To harness endothelin-1's power to constrict blood vessels and help patients manage high blood pressure or heart failure, scientists must learn more about how endothelin functions naturally and in disease states, says a Medical College of Georgia researcher.
Despite strong laboratory evidence that blocking endothelin-1 receptors would be an effective, targeted therapy for these two major health problems, the drugs failed patients, says Dr. Adviye Ergul, physiologist in the MCG Schools of Medicine and Graduate Studies.
"These endothelin-1 receptors are logical targets for drugs to treat hypertension because of their key role in vasoconstriction, but the targets are moving and we don't know how one target plays off another," says Dr. Ergul, who discussed novel aspects of endothelin receptor interaction during the 62nd High Blood Pressure Research Conference and Workshop in Atlanta.
"The current thinking in pharmacology is one hormone, one receptor equals boom: the effect. I think cells are much smarter," she says. This week, Dr. Ergul challenged colleagues across the country to consider emerging evidence that usual receptor communication is likely more complex than they thought and that disease may significantly alter communication.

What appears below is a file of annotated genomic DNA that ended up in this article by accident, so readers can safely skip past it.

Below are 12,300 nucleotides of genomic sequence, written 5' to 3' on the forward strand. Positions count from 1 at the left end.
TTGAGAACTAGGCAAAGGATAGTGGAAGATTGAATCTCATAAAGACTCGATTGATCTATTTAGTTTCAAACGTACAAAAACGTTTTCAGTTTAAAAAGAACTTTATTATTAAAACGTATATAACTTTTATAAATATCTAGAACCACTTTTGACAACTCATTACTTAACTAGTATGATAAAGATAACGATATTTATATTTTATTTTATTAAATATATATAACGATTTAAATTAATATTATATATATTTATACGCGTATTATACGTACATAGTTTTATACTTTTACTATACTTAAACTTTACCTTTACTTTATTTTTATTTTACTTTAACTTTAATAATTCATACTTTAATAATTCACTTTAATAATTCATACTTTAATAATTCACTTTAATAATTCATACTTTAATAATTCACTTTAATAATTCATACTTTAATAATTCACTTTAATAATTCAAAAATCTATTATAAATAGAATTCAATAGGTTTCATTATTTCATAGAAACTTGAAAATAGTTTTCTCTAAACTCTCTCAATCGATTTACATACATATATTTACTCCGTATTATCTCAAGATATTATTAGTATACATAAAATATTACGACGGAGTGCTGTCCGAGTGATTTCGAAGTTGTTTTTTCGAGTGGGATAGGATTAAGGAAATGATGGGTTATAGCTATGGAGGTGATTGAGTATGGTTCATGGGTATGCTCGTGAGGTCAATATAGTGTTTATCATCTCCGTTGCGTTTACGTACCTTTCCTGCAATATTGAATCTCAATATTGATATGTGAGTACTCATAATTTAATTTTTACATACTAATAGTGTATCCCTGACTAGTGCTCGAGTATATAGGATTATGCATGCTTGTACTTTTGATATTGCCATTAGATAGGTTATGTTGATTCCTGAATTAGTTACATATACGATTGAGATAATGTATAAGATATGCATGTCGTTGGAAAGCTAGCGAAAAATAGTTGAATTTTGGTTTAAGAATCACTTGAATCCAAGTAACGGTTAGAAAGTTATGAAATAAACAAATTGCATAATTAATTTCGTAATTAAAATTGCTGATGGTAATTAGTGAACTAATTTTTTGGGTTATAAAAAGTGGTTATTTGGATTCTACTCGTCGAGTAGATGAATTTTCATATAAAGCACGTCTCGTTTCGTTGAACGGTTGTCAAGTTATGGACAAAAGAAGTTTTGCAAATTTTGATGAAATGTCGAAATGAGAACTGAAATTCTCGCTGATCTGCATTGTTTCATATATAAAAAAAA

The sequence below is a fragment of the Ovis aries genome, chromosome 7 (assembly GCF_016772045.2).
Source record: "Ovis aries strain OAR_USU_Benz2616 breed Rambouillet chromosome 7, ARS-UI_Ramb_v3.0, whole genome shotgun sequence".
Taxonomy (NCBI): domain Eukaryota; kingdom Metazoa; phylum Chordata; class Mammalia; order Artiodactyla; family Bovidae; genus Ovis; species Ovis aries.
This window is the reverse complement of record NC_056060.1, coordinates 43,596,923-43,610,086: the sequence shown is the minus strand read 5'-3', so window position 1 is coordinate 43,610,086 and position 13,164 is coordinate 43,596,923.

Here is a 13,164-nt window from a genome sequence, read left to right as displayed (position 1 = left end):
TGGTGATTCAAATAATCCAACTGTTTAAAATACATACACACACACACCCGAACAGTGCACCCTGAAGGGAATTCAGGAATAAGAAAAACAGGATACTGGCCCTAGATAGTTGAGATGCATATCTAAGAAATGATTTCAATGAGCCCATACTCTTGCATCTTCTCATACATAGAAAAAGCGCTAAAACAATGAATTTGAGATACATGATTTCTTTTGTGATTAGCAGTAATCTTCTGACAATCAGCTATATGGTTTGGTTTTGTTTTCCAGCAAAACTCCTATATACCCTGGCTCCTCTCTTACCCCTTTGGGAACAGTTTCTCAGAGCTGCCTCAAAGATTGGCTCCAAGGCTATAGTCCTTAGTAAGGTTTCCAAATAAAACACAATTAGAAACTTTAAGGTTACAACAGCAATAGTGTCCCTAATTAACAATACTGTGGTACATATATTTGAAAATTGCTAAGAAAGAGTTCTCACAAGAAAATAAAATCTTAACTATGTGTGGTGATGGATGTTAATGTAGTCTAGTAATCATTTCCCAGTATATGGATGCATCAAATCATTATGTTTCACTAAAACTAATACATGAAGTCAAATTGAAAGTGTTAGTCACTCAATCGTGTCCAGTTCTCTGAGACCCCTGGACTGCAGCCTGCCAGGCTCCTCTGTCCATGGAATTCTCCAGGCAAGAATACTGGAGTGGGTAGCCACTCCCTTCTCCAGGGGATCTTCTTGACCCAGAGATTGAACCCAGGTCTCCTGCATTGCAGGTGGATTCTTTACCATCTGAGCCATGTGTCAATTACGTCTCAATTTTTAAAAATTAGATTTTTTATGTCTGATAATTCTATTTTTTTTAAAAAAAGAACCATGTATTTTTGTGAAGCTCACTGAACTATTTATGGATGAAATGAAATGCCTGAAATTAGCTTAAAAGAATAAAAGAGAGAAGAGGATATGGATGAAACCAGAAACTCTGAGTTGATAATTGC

Endothelin-1 receptors are known to interact: one way blood vessels keep a healthy tone, for example, is that a and b receptors on smooth muscle cells prompt constriction while b receptors on the lining of blood vessels work with nitric oxide to promote relaxation. Endothelin-1 receptors on the kidneys are a player as well, helping wring out excess water and salt. "There is a delicate balance," says Dr. Ergul.
But there's apparently more to the relationships. She holds up a handful of recent journal articles which reflect mounting evidence that receptors actively work as teams of two or more. That teamwork could change their function. New technology enables scientists t
|Contact: Toni Baker|
Medical College of Georgia